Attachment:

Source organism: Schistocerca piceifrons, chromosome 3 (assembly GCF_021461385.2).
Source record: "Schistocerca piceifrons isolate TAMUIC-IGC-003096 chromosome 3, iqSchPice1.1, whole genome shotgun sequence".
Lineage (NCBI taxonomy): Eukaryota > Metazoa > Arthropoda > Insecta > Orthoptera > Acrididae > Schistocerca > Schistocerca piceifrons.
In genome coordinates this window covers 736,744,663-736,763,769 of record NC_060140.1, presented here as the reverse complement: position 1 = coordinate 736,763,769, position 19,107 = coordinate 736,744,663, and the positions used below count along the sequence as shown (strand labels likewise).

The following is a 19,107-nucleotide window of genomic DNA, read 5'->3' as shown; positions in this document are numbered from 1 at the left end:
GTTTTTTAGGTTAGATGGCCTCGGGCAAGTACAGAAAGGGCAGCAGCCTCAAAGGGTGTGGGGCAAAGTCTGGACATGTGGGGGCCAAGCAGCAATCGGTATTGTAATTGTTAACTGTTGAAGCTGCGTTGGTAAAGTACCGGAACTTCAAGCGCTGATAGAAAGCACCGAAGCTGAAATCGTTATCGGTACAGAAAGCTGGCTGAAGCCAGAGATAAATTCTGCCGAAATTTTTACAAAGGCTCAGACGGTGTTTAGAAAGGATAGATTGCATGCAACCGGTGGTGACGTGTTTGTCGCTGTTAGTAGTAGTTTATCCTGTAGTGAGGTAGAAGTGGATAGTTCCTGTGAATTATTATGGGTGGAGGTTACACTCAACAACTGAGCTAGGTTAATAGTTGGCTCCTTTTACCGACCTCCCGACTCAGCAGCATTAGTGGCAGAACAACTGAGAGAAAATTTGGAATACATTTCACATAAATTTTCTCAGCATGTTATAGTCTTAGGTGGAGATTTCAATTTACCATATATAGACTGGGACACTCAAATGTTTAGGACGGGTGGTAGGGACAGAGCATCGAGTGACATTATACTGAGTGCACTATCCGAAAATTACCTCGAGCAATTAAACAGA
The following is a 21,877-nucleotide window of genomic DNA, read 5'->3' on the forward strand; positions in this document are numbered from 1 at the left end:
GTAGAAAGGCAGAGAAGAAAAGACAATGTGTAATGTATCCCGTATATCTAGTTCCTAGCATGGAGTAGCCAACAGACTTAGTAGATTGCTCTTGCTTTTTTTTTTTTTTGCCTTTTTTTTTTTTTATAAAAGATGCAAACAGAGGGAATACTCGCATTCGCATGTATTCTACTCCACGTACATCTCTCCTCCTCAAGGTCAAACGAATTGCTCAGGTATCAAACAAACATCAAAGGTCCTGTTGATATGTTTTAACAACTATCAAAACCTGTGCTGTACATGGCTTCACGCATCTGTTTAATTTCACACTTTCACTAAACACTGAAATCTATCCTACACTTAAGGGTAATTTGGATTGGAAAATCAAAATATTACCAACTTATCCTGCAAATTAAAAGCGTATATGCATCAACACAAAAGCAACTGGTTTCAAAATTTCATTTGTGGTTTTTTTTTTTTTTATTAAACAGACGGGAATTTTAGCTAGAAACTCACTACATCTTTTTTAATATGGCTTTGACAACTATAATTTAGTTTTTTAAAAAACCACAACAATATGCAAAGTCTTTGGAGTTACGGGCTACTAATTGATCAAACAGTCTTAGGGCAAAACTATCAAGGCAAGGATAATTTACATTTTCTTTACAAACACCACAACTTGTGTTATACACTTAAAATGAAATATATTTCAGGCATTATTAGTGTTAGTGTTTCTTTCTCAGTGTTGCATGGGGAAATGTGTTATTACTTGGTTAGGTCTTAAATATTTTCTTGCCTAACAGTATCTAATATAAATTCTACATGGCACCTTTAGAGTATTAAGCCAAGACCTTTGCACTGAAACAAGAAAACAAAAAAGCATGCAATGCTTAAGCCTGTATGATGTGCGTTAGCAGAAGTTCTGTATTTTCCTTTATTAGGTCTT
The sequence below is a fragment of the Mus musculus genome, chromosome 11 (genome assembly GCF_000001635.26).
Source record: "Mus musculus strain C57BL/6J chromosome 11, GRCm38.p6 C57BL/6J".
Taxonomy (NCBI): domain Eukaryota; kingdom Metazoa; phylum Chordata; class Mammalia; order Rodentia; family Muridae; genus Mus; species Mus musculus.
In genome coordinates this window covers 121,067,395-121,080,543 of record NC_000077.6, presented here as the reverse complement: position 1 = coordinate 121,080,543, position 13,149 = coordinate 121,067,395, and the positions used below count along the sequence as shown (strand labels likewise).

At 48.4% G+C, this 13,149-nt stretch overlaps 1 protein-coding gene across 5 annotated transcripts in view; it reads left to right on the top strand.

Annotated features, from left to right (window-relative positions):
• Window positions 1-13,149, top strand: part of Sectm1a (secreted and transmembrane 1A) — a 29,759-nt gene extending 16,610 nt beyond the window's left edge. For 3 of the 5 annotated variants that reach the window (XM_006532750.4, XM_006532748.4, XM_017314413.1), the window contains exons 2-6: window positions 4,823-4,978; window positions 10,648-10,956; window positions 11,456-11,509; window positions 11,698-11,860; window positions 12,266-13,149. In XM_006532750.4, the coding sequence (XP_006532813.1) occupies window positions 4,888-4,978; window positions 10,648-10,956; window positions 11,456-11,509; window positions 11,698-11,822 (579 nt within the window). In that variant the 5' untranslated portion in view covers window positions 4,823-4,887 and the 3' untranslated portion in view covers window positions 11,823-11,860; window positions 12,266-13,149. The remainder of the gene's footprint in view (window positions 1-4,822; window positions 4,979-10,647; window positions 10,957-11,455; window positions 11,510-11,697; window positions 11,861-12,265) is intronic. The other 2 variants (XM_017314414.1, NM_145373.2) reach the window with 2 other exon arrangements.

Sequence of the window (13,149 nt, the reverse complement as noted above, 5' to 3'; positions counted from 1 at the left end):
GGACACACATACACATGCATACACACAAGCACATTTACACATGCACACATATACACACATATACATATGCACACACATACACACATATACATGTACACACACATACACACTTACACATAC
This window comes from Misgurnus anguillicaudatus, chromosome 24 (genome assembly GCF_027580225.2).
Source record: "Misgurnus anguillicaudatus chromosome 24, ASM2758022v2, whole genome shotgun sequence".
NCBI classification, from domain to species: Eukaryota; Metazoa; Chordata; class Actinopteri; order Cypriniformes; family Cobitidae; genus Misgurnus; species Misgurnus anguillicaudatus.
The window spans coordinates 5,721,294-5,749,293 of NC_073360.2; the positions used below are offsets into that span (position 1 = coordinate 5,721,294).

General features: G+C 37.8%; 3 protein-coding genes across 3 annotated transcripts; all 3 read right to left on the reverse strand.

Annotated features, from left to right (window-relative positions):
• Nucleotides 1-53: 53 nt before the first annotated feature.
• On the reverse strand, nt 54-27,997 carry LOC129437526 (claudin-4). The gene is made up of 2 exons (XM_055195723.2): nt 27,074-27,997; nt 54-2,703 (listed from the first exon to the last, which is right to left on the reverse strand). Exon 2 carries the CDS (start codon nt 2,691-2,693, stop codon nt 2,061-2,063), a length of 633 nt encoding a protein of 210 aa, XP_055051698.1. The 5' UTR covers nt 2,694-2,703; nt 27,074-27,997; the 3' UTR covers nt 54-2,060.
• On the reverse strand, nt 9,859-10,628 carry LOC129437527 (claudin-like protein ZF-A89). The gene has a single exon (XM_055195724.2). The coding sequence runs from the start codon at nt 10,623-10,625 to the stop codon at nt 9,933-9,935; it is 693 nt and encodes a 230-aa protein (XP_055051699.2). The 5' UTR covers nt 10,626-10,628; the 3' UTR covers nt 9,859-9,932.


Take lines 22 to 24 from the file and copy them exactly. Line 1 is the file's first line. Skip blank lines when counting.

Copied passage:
General features: G+C 37.8%; 3 protein-coding genes across 3 annotated transcripts; all 3 read right to left on the reverse strand.

Annotated features, from left to right (window-relative positions):
• Nucleotides 1-53: 53 nt before the first annotated feature.